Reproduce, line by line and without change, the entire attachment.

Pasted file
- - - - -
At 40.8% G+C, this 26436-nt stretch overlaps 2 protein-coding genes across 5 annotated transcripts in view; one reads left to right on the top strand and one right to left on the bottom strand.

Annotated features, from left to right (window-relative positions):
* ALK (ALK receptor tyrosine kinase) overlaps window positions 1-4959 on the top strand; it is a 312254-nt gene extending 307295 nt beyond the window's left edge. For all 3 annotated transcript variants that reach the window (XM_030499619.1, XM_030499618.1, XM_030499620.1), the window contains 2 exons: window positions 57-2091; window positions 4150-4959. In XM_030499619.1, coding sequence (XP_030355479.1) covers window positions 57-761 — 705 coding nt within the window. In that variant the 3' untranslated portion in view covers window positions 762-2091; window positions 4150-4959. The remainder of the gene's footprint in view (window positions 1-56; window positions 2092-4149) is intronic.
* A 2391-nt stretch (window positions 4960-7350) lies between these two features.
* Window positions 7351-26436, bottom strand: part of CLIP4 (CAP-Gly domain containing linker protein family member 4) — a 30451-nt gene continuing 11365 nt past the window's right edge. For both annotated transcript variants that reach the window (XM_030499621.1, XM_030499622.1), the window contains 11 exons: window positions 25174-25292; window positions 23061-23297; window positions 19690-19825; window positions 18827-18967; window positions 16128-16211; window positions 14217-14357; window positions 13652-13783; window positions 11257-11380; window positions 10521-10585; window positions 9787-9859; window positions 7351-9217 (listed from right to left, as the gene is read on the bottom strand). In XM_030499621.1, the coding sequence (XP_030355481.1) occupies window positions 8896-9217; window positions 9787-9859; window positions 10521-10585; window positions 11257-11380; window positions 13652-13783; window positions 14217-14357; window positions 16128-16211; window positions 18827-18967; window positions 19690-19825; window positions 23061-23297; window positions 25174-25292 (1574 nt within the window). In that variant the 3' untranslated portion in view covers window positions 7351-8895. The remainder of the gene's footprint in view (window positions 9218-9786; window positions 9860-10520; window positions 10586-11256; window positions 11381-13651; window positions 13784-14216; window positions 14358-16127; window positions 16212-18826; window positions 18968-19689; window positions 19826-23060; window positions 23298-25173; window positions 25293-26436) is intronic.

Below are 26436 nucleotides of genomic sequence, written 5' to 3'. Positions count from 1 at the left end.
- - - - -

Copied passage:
At 40.8% G+C, this 26436-nt stretch overlaps 2 protein-coding genes across 5 annotated transcripts in view; one reads left to right on the top strand and one right to left on the bottom strand.

Annotated features, from left to right (window-relative positions):
* ALK (ALK receptor tyrosine kinase) overlaps window positions 1-4959 on the top strand; it is a 312254-nt gene extending 307295 nt beyond the window's left edge. For all 3 annotated transcript variants that reach the window (XM_030499619.1, XM_030499618.1, XM_030499620.1), the window contains 2 exons: window positions 57-2091; window positions 4150-4959. In XM_030499619.1, coding sequence (XP_030355479.1) covers window positions 57-761 — 705 coding nt within the window. In that variant the 3' untranslated portion in view covers window positions 762-2091; window positions 4150-4959. The remainder of the gene's footprint in view (window positions 1-56; window positions 2092-4149) is intronic.
* A 2391-nt stretch (window positions 4960-7350) lies between these two features.
* Window positions 7351-26436, bottom strand: part of CLIP4 (CAP-Gly domain containing linker protein family member 4) — a 30451-nt gene continuing 11365 nt past the window's right edge. For both annotated transcript variants that reach the window (XM_030499621.1, XM_030499622.1), the window contains 11 exons: window positions 25174-25292; window positions 23061-23297; window positions 19690-19825; window positions 18827-18967; window positions 16128-16211; window positions 14217-14357; window positions 13652-13783; window positions 11257-11380; window positions 10521-10585; window positions 9787-9859; window positions 7351-9217 (listed from right to left, as the gene is read on the bottom strand). In XM_030499621.1, the coding sequence (XP_030355481.1) occupies window positions 8896-9217; window positions 9787-9859; window positions 10521-10585; window positions 11257-11380; window positions 13652-13783; window positions 14217-14357; window positions 16128-16211; window positions 18827-18967; window positions 19690-19825; window positions 23061-23297; window positions 25174-25292 (1574 nt within the window). In that variant the 3' untranslated portion in view covers window positions 7351-8895. The remainder of the gene's footprint in view (window positions 9218-9786; window positions 9860-10520; window positions 10586-11256; window positions 11381-13651; window positions 13784-14216; window positions 14358-16127; window positions 16212-18826; window positions 18968-19689; window positions 19826-23060; window positions 23298-25173; window positions 25293-26436) is intronic.

Below are 26436 nucleotides of genomic sequence, written 5' to 3'. Positions count from 1 at the left end.